“What about when she was here in Cincinnati recently. Did you, see her,” Deitsch asked. “If she was in Cincinnati recently, I didn’t know it,” Scott answered.
Scott seemed to be holding up well, but he wasn’t prepared for what came up next. The detective who looked for him in Legner’s Tavern questioned the bartender and was told Scott left an item of luggage overnight and had picked it up the following evening.
“What about the item of luggage you left in Legner’s Tavern?” the officer asked. Scott hesitated, then stuttered a bit before answering, “Yes, I left an empty valise there. “
“Where is it now?” Scott was asked. “I don’t know. I lent it to a friend,” he answered. Scott said the last name of the man he loaned it to was Hackleman but couldn’t or wouldn’t give the full name or address of the individual or how to reach or get in touch with him.
Chief Deitsch was highly suspicious of Scott Jackson and ordered that he be booked into jail and held on suspicion of the murder of Pearl Bryan. Deitsch and several detectives led the prisoner through the basement maze, an underground tunnel that connected the Courthouse with the Hamilton County Jail. As they trudged along several courthouse workers and visitors became part of the entourage. Newspapers carried updates on the murder everyday as the hideous killing of Pearl Bryan had the citizenry wondering what kind of person could do such a thing. They were anxious for the next snippet of information on the murder of the century in the Cincinnati area.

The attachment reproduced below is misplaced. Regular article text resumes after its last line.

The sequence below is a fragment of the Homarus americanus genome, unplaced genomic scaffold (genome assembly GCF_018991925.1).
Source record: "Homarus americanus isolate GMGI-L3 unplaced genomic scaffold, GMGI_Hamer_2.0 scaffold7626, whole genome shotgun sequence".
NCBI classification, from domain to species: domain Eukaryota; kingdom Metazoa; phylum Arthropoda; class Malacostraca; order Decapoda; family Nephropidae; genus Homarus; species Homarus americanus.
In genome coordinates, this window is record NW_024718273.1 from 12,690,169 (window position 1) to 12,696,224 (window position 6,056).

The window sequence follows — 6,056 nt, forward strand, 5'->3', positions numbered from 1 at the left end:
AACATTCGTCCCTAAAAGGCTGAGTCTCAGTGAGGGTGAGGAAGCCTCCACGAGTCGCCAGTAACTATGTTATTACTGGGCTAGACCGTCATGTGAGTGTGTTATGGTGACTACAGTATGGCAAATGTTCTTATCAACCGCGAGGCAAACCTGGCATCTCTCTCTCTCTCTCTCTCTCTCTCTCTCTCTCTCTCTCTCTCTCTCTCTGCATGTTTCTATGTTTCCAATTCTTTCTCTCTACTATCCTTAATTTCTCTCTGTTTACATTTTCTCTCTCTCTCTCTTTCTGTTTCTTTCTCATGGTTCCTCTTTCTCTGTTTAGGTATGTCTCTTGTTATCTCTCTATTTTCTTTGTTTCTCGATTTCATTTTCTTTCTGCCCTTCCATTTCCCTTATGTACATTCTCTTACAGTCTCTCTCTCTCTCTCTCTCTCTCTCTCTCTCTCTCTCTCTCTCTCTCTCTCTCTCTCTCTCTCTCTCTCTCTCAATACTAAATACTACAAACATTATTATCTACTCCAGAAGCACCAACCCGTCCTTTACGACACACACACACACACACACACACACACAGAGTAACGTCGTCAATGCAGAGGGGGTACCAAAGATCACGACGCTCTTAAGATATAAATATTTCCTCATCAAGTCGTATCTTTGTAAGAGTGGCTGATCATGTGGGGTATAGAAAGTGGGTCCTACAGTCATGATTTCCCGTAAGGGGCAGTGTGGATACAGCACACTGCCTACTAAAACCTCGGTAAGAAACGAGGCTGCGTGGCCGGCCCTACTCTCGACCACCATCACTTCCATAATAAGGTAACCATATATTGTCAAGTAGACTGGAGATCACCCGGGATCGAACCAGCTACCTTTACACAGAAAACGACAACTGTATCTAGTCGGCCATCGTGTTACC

Jackson was subjected to a thorough search after arriving at the jail. Upon removing his undershirt, dried blood was clearly evident. He claimed to have been bothered by bugs. There was also a deep scratch from his elbow down his forearm and a smaller scratch near his wrist. He wouldn’t offer an explanation, but he did amend his statement about being bothered by bugs. “It was a rash that I had,” he volunteered. “I scratched it so much that it bled.”
One of the detectives found two trolley tickets in his coat. Although they weren’t for a taxi ride, they did indicate Scott’s familiarity with the Central Bridge Line to Kentucky.
Soon after Scott was put in his cell, he asked the jailer if he or an officer would sit in a chair outside his cell. The prisoners were perturbed by the heinous murder of Pearl Bryan the same as normal citizens. Jackson felt he needed more protection.
©2021 JADON GIBSON